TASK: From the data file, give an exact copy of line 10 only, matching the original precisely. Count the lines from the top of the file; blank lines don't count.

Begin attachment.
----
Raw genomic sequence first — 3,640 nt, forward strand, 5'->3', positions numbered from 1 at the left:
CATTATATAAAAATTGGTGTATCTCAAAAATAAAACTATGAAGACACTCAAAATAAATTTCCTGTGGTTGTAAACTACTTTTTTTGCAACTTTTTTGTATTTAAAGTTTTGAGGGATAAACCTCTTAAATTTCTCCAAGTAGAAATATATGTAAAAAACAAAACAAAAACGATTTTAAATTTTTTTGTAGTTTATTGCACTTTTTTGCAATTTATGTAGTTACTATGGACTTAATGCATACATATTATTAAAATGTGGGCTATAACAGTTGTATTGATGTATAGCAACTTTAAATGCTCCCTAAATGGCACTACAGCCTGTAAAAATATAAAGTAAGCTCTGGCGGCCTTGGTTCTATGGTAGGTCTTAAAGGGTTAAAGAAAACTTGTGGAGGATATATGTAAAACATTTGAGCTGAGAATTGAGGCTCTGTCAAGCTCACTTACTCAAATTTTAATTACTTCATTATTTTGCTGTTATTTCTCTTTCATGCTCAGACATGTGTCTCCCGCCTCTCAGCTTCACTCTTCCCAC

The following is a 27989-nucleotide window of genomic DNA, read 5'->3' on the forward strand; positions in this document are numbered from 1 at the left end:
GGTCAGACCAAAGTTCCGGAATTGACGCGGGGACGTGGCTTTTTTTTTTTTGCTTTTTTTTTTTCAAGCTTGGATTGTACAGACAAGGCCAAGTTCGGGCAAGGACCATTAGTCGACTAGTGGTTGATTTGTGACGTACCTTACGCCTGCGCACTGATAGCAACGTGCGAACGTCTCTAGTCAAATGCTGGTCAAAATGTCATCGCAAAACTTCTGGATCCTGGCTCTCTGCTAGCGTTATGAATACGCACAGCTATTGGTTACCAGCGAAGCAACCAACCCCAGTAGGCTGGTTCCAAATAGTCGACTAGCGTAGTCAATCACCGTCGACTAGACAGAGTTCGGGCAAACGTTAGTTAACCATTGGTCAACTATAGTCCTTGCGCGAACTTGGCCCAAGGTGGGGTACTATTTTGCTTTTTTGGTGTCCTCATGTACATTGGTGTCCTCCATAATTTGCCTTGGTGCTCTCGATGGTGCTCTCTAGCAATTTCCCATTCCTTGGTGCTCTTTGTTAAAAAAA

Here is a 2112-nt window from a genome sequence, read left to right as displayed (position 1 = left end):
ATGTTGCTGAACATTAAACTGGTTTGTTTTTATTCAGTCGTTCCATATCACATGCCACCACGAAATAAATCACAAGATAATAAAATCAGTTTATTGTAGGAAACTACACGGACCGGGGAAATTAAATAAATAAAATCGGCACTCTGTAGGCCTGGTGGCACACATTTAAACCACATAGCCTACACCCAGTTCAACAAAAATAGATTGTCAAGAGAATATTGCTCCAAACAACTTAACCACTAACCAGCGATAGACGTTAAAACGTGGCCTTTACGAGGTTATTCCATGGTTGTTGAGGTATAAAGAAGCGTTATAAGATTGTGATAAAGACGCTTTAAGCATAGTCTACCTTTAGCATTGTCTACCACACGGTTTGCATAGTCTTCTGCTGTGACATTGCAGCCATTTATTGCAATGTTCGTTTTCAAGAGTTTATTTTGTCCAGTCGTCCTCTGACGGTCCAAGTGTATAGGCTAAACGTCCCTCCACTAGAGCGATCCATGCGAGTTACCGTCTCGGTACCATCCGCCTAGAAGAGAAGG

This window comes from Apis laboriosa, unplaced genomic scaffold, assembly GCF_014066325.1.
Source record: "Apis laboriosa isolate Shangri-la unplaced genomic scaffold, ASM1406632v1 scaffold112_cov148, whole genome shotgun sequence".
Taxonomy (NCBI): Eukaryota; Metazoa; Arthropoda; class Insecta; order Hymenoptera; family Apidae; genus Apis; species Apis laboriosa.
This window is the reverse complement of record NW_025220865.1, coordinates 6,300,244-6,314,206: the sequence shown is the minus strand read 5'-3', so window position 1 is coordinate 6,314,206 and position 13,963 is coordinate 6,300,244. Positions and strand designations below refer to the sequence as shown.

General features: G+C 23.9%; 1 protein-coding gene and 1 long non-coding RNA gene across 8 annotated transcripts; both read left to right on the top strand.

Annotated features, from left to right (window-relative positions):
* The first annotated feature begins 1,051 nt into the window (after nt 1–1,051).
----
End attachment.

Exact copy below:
This window is the reverse complement of record NW_025220865.1, coordinates 6,300,244-6,314,206: the sequence shown is the minus strand read 5'-3', so window position 1 is coordinate 6,314,206 and position 13,963 is coordinate 6,300,244. Positions and strand designations below refer to the sequence as shown.